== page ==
Eddie Kinsella says Gaelic football’s national referees have a handle on the black card but admits there are still issues with identifying deliberate pull-downs.
The respected Laois match official this week confirmed he is retiring from the inter-county game, having taken charge of the Kerry-Donegal 2014 All-Ireland final.
Admitting he is not “a massive fan of the black card”, Kinsella jokes the best way to help referees in administering it is “to probably get rid of it!”, although he acknowledges it has been a success for the most part. “We have been fairly good on the black card bar the deliberate pull-down. In referees’ defence, if you’re 10 or 15 yards away running after the play, it’s difficult to see if it’s deliberate and whether or not it’s a black card.
“We’ve struggled with that but I think we have everything else more or less right with the body collide and the deliberate trip. I don’t know what way the deliberate pull-down is going to be solved, though. You don’t like putting off a player unless he deserves to go. I’ve made mistakes putting players off the field and it’s not good.
“Maybe the sin bin could be the answer but I wouldn’t be a massive fan of the black card. It has done a great job in getting rid of the body collide but it’s nearly impossible to detect a deliberate pull-down from 10 or 15 yards away.”
Kinsella can say for absolute certain referees’ jobs are becoming more onerous. “It’s getting harder because of the extra work put on referees as regards cards. When you blow the whistle for a free, you then have to decide if it’s a noting offence, a black card, a yellow card or a red card. All of these things are going through referees’ heads. They have to get so much right. If he gets 20 calls right and one wrong, the media will pick up on the one he got wrong.
“On The Sunday Game, they may look at an incident three or four times and still one would be contradicting the other. We don’t have that benefit,” added Kinsella, who is not a supporter of a TV match official coming into Gaelic games.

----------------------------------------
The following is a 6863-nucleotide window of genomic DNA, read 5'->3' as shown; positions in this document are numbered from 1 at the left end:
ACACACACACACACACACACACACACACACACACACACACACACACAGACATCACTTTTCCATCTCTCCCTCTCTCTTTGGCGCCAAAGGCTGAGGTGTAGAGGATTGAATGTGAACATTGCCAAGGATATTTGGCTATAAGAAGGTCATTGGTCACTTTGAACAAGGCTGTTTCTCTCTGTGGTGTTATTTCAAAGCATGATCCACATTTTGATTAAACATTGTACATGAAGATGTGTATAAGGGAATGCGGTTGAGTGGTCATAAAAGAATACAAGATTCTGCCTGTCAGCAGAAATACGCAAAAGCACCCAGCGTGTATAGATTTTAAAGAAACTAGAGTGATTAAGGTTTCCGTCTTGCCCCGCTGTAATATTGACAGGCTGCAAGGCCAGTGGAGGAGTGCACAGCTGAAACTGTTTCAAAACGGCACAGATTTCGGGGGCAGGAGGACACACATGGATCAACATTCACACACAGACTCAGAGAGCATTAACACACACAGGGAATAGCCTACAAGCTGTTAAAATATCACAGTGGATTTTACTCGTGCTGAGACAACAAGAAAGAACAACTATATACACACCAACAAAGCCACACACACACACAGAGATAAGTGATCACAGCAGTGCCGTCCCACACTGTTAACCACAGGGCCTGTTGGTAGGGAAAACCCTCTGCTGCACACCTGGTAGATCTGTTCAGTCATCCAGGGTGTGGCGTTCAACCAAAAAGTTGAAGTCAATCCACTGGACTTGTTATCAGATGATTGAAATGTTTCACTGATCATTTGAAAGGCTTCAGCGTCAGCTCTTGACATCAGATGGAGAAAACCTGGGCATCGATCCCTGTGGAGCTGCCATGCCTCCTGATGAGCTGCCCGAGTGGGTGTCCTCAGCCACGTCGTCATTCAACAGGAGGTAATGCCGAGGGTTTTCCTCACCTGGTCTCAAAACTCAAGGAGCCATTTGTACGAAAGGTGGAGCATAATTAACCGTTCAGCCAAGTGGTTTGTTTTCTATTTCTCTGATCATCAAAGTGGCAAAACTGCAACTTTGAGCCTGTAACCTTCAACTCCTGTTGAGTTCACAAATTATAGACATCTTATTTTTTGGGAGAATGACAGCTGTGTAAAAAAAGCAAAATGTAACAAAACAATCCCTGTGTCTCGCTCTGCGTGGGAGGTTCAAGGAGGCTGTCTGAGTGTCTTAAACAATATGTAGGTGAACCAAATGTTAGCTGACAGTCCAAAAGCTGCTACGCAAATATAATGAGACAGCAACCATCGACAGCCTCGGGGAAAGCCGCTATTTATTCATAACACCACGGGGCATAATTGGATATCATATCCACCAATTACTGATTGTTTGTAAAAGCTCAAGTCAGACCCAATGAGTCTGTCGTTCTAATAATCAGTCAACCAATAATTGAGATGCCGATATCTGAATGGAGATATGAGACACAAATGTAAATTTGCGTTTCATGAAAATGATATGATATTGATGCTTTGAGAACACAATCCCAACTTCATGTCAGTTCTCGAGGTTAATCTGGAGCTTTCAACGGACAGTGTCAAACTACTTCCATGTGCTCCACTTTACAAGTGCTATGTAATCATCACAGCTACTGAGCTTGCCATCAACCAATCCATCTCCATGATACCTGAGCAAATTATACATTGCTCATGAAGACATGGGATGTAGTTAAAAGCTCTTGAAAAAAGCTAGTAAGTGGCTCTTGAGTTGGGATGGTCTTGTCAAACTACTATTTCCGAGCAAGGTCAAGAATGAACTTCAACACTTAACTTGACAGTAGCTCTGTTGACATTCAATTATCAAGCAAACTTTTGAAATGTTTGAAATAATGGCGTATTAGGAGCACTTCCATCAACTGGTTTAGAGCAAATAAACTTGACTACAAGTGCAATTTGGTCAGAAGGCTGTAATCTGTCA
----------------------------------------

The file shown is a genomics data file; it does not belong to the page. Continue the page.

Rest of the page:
“The advantage rule has come in the last few years but I never really gave it unless I was 100% certain it would be an advantage to let the game play on. Freetakers are very good nowadays and sometimes the advantage was to give the free.”
Upon the announcement of his retirement, the Courtwood clubman was praised by players for his refereeing style on social media. Former Limerick footballer Pa Ranahan tweeted: “Eddie Kinsella will be a big loss to the IC (inter-county) ref list. Spoke ‘to’ players rather than ‘at’ them which made all the difference.”
Kinsella said: “It’s what I always tried to do. Treat players with respect and they will treat you with respect. Pat McEnaney was one of the great communicators with players and I tried to do that too. I always liked to explain why I was giving a free so they knew where it was coming from. It helped to keep things off my back and players went with the flow.”
Managing the All-Ireland senior county and club finals in 2014 were personal highlights, as was last year’s Dublin-Mayo All-Ireland semi-final replay. “That was a cracking game,” he says.
As for the most trying experience — this year’s Division 1 game between Kerry and Donegal in Tralee — “a hoor of a match. It was a terrible game to referee because so much was going on”.
Kinsella was due to officiate the International Rules test in Australia this year only for the AFL to pull out. “That was the one downer. I had been told I would be doing it and trained three months for it but then Australia said they wanted to push it back to next year. I’ve been to Boston, New York, Dubai, and all over Europe refereeing but had never been to Australia. It was a disappointment for it to be cancelled after I’d been given it.”
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